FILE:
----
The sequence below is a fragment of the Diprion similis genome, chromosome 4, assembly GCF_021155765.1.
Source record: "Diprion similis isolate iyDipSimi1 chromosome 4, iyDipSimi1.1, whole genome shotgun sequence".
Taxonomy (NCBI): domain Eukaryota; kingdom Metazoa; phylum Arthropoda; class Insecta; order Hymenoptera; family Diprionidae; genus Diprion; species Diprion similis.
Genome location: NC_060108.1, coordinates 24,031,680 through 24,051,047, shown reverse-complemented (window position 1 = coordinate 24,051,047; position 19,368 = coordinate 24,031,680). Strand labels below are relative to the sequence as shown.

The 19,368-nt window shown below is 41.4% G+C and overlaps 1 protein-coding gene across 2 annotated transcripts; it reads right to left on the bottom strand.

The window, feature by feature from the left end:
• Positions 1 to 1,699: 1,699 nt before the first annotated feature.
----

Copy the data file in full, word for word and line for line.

The sequence below is a fragment of the Diprion similis genome, chromosome 4, assembly GCF_021155765.1.
Source record: "Diprion similis isolate iyDipSimi1 chromosome 4, iyDipSimi1.1, whole genome shotgun sequence".
Taxonomy (NCBI): domain Eukaryota; kingdom Metazoa; phylum Arthropoda; class Insecta; order Hymenoptera; family Diprionidae; genus Diprion; species Diprion similis.
Genome location: NC_060108.1, coordinates 24,031,680 through 24,051,047, shown reverse-complemented (window position 1 = coordinate 24,051,047; position 19,368 = coordinate 24,031,680). Strand labels below are relative to the sequence as shown.

The 19,368-nt window shown below is 41.4% G+C and overlaps 1 protein-coding gene across 2 annotated transcripts; it reads right to left on the bottom strand.

The window, feature by feature from the left end:
• Positions 1 to 1,699: 1,699 nt before the first annotated feature.